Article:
Intranasal Diamorphine as an Alternative to Intramuscular Morphine
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Diamorphine is a semisynthetic derivative of morphine that is currently licensed for use in the treatment of moderate to severe acute pain, administered by the intramuscular, intravenous or subcutaneous routes. It is highly water-soluble and has a number of properties that render it suitable for administration via the nasal route. Administration via the intranasal route is well described for other drugs, but has only recently been evaluated in a clinical setting for diamorphine. A well-tolerated and rapidly effective analgesic agent has proven elusive in the paediatric setting.
The pharmacokinetic profile of intranasal diamorphine in adults has been systematically studied. It is rapidly and dose-dependently absorbed as a dry powder, with peak plasma concentrations occurring within 5 minutes, and has a similar pharmacokinetic profile to that of intramuscular diamorphine. It is rapidly converted to 6-acetylmorphine (peak concentrations within 5–10 minutes) and thence to morphine (peak concentrations within 1 hour). The pharmacodynamic properties of intranasal diamorphine have also been studied in comparison with intramuscular diamorphine. Intranasal and intramuscular administration of diamorphine resulted in similar physiological responses (including pupil diameter, respiration rate and temperature). Changes in behavioural measures (including euphoria, sedation and dysphoria) were also similar. Intranasal administration of diamorphine, therefore, produces the expected drug effects on the same timescale and of the same magnitude as intramuscular injection.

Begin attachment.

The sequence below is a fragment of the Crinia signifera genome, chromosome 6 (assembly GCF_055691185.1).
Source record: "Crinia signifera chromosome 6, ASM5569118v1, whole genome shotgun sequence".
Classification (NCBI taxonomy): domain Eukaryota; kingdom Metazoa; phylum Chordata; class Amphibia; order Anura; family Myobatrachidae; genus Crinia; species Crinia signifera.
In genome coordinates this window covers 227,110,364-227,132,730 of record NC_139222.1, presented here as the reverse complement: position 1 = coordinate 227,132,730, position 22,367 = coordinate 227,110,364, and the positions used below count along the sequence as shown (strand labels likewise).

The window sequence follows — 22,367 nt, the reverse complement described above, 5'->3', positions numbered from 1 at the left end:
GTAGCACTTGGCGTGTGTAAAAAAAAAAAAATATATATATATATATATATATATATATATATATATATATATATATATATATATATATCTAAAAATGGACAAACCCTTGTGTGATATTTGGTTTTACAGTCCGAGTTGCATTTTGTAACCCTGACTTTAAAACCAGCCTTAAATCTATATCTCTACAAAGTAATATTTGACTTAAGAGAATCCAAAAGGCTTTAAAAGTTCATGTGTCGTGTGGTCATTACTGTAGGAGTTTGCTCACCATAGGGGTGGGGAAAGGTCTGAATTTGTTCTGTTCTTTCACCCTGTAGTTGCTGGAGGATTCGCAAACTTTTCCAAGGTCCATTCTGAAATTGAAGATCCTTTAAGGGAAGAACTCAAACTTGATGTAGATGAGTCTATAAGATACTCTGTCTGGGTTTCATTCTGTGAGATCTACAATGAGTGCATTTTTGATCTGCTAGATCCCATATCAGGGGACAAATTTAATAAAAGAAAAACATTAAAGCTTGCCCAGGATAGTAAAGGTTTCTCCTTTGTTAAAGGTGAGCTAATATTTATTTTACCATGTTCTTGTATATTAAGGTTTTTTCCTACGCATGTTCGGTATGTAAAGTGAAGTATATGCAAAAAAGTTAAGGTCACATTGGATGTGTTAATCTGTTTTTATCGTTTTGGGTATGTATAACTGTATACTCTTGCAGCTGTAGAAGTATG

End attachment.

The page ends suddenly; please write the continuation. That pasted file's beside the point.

Intranasal diamorphine has been clinically evaluated in a randomised controlled trial versus intramuscular morphine in the setting of acute orthopaedic pain in children with fractures. Intranasal diamorphine provided the same overall degree of pain relief as intramuscular morphine, but with a quicker onset of action. It was found to be well tolerated with an acceptable safety profile. It has also been studied in the setting of patient-controlled analgesia for postoperative pain in adults, with encouraging results.
The pharmacokinetic and pharmacodynamic properties of intranasal diamorphine, and particularly the ability to administer it without a needle (and therefore reduce the incidence of transmissible infection), have made this a popular route for abuse amongst opioid addicts. In this setting, however, the intranasal route is not free from adverse events, including deaths.
The primary clinical need in the paediatric population is for a well tolerated, effective and expedient analgesic agent that is safe to use; intranasal diamorphine has pharmacokinetic properties that would make it suitable for such a clinical indication and, in clinical evaluations to date, appears to be promising.
KeywordsMorphine Intranasal Administration Intramuscular Administration Analgesic Agent Diamorphine
The authors have received no funding and have no conflict of interest directly relevant to the content of this review.
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